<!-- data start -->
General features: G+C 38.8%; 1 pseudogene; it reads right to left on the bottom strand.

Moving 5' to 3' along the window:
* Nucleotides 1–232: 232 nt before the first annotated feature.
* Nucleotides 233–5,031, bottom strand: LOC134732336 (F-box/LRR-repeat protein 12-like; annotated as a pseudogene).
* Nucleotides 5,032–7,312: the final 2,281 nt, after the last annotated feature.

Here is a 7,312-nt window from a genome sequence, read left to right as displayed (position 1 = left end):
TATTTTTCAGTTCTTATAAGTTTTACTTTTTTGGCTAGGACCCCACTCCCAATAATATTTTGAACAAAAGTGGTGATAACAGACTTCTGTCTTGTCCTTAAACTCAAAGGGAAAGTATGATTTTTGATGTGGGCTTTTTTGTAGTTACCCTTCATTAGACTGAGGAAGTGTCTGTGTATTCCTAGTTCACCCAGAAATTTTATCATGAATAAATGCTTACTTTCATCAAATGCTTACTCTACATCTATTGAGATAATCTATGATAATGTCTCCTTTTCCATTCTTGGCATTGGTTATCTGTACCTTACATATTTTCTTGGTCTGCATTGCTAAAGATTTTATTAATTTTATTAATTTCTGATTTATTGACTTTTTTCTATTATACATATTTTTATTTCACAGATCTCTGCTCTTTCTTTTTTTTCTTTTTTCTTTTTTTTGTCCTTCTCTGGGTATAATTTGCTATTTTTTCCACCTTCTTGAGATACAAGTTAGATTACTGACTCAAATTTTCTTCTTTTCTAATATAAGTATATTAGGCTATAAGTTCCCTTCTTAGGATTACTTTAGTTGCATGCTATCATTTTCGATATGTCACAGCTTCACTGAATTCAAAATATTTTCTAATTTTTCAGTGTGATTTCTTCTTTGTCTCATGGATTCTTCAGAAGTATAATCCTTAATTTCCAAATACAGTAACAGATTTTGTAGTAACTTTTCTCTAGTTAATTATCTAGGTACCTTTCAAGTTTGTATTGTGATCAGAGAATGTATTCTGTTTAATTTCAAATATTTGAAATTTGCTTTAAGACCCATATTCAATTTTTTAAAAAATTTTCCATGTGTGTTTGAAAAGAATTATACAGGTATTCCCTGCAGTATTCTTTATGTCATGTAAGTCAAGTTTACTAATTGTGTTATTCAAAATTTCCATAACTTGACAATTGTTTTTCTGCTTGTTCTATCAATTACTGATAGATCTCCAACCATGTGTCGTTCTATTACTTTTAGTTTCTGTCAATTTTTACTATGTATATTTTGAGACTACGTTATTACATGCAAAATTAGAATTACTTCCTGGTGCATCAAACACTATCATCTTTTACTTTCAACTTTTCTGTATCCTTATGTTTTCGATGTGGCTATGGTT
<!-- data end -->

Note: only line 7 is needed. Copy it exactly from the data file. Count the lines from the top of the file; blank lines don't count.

TATTTTTCAGTTCTTATAAGTTTTACTTTTTTGGCTAGGACCCCACTCCCAATAATATTTTGAACAAAAGTGGTGATAACAGACTTCTGTCTTGTCCTTAAACTCAAAGGGAAAGTATGATTTTTGATGTGGGCTTTTTTGTAGTTACCCTTCATTAGACTGAGGAAGTGTCTGTGTATTCCTAGTTCACCCAGAAATTTTATCATGAATAAATGCTTACTTTCATCAAATGCTTACTCTACATCTATTGAGATAATCTATGATAATGTCTCCTTTTCCATTCTTGGCATTGGTTATCTGTACCTTACATATTTTCTTGGTCTGCATTGCTAAAGATTTTATTAATTTTATTAATTTCTGATTTATTGACTTTTTTCTATTATACATATTTTTATTTCACAGATCTCTGCTCTTTCTTTTTTTTCTTTTTTCTTTTTTTTGTCCTTCTCTGGGTATAATTTGCTATTTTTTCCACCTTCTTGAGATACAAGTTAGATTACTGACTCAAATTTTCTTCTTTTCTAATATAAGTATATTAGGCTATAAGTTCCCTTCTTAGGATTACTTTAGTTGCATGCTATCATTTTCGATATGTCACAGCTTCACTGAATTCAAAATATTTTCTAATTTTTCAGTGTGATTTCTTCTTTGTCTCATGGATTCTTCAGAAGTATAATCCTTAATTTCCAAATACAGTAACAGATTTTGTAGTAACTTTTCTCTAGTTAATTATCTAGGTACCTTTCAAGTTTGTATTGTGATCAGAGAATGTATTCTGTTTAATTTCAAATATTTGAAATTTGCTTTAAGACCCATATTCAATTTTTTAAAAAATTTTCCATGTGTGTTTGAAAAGAATTATACAGGTATTCCCTGCAGTATTCTTTATGTCATGTAAGTCAAGTTTACTAATTGTGTTATTCAAAATTTCCATAACTTGACAATTGTTTTTCTGCTTGTTCTATCAATTACTGATAGATCTCCAACCATGTGTCGTTCTATTACTTTTAGTTTCTGTCAATTTTTACTATGTATATTTTGAGACTACGTTATTACATGCAAAATTAGAATTACTTCCTGGTGCATCAAACACTATCATCTTTTACTTTCAACTTTTCTGTATCCTTATGTTTTCGATGTGGCTATGGTT